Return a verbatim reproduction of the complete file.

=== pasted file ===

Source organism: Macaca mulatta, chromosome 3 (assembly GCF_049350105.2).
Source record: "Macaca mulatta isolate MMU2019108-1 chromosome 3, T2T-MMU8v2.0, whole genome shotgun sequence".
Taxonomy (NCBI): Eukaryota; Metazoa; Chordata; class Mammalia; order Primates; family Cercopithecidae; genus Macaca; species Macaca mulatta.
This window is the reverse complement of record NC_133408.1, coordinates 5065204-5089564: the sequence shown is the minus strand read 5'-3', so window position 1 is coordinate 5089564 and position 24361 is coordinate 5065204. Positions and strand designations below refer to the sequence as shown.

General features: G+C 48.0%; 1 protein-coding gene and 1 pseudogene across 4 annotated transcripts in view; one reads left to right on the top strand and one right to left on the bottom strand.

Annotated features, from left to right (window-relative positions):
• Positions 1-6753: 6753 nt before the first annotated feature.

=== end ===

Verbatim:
Source organism: Macaca mulatta, chromosome 3 (assembly GCF_049350105.2).
Source record: "Macaca mulatta isolate MMU2019108-1 chromosome 3, T2T-MMU8v2.0, whole genome shotgun sequence".
Taxonomy (NCBI): Eukaryota; Metazoa; Chordata; class Mammalia; order Primates; family Cercopithecidae; genus Macaca; species Macaca mulatta.
This window is the reverse complement of record NC_133408.1, coordinates 5065204-5089564: the sequence shown is the minus strand read 5'-3', so window position 1 is coordinate 5089564 and position 24361 is coordinate 5065204. Positions and strand designations below refer to the sequence as shown.

General features: G+C 48.0%; 1 protein-coding gene and 1 pseudogene across 4 annotated transcripts in view; one reads left to right on the top strand and one right to left on the bottom strand.

Annotated features, from left to right (window-relative positions):
• Positions 1-6753: 6753 nt before the first annotated feature.